The German woman who had leaned into our conversation about Linjon turned out to be quite a character herself. As we kept chatting, I became fascinated with her life story. This happened quite frequently while you were traveling, I was beginning to understand.
She was a diplomat — attached to the ambassador’s office in Kathmandu. Her daughter, on break from university, had joined her for a few weeks of holiday in Nepal. Being able to tour around amazing places and new cultures was just one of the perks of working in the foreign service.
“Well, really the only perk, if your job is like mine,” the diplomat told me as we hit the trail again. “Unfortunately, I spend most of my time working, and very little time to enjoy the country. My boss, on the other hand, he loves to trek. He is in Mustang right now I think, trekking.”
“Walk in for thirteen days, look at a damaged monastery, write a check, hike out for thirteen days, and call it work?” I joked.
She laughed, a wheezy exhalation as we made our way up some steps. “How did you know?!”
Prayer flags fluttering in front of snow-capped peaks? Huge glacial rivers carving out immense valleys in the mountains? A journey you take with your own two feet, where you can disconnect from technology and the stresses of everyday life?
Sounds good, right?
Those are just a few of the reasons you should go trekking to Annapurna Base Camp. Still need convincing? We’ve got 10 more great reasons below the break!
We left Suile with our sights set on the trekking village of Deurali.
It would be a long day, Anker pledged, with a lot of up and down. We had to descend from Suile, perched on the hill, to the village of Chhomrong, at the base of the Annapurna Sanctuary. From Chhomrong, we would begin hiking up the valley, towards the Annapurna Glacier, and just short of the glacier, our final destination: Annapurna Base Camp.
After a long afternoon of trekking, we finally reached our destination: the settlement of Suile.
To call Suile a “village” would be a little misleading, as it seemed to be no more than a number of farms perched on a hill, with, as far as I could tell, only a singular trekking lodge. Most people, Anker said, either stopped earlier in the day, or stretched on to the major village of Chhomrong.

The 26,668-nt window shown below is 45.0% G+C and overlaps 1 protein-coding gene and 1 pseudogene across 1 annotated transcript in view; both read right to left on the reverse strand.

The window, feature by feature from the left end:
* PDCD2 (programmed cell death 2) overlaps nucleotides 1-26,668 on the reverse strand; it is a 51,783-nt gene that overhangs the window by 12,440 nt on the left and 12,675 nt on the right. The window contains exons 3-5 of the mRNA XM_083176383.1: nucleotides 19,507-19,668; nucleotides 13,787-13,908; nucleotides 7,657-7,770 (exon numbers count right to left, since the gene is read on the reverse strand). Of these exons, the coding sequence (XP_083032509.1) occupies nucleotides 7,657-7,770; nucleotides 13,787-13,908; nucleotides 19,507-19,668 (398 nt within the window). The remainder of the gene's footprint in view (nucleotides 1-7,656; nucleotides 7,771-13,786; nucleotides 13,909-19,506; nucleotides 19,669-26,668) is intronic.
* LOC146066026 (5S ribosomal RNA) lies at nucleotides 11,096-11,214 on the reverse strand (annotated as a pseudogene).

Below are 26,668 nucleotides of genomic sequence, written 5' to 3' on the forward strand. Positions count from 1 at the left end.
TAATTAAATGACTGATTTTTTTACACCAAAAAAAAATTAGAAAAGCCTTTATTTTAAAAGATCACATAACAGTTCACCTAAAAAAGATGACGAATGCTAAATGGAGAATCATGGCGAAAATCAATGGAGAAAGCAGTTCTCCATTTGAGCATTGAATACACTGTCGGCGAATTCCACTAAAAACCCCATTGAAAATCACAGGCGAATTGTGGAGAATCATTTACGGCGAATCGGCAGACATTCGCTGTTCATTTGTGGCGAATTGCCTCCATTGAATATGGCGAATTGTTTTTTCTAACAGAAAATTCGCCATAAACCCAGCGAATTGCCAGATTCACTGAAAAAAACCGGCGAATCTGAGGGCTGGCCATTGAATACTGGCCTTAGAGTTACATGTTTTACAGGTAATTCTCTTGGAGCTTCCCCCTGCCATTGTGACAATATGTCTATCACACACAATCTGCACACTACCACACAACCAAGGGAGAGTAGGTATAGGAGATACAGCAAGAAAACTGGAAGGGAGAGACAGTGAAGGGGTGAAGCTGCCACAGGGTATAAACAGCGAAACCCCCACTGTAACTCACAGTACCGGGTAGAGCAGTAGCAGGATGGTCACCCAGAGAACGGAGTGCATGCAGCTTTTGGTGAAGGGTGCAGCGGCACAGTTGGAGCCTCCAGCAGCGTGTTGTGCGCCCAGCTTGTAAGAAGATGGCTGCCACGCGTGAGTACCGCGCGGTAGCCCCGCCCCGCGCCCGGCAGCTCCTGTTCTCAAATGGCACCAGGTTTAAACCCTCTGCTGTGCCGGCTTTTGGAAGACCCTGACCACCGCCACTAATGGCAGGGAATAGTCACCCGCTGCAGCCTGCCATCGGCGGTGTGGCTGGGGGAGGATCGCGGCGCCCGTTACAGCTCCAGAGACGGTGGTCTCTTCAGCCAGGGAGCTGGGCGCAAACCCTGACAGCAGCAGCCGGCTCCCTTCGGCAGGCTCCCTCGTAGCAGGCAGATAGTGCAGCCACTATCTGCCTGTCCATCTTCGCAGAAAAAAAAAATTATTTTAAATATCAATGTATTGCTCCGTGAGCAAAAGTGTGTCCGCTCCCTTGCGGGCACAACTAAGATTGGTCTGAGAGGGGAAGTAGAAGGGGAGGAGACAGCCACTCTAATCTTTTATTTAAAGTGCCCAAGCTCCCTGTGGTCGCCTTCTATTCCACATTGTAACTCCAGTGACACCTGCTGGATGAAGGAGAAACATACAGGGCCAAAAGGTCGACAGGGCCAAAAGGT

After 11 hours of trekking, I was happy Anker wasn’t making us stretch on. If he’d told me stopping a few hours earlier was an option, I might have lost the will to keep on. The final steps into Suile had been pure torture. In the end though, I’m glad Anker hadn’t suggested either option, because Suile ended up being a place I will remember for the rest of my life.
[This is a guest post from Shawn Wall, my errant climbing partner. Shawn left Colorado to do some travel after graduating university at the end of 2015, and he never came home. He now lives in Budapest, Hungary, with his girlfriend. I spent a month visiting them in October 2016. I asked him to write a little bit on his experiences living as an expat in a foreign country.
You can find his personal travel blog, The WanderinGinger, at http://wanderingingertravels.blogspot.com/]
February 22, 2017.
Today marks three years since when I first ran away from home to a magical place called New Zealand. I wanted to escape the troubles of day to day life and just be free from everything. So I left. I was running away from death, pain, sadness, confusion and everything that I knew and called home. At least, that is what I thought I was doing. Parts of that may be true, I was running away, but whenever you run away you run towards something else. I was running straight towards a whole new path of life.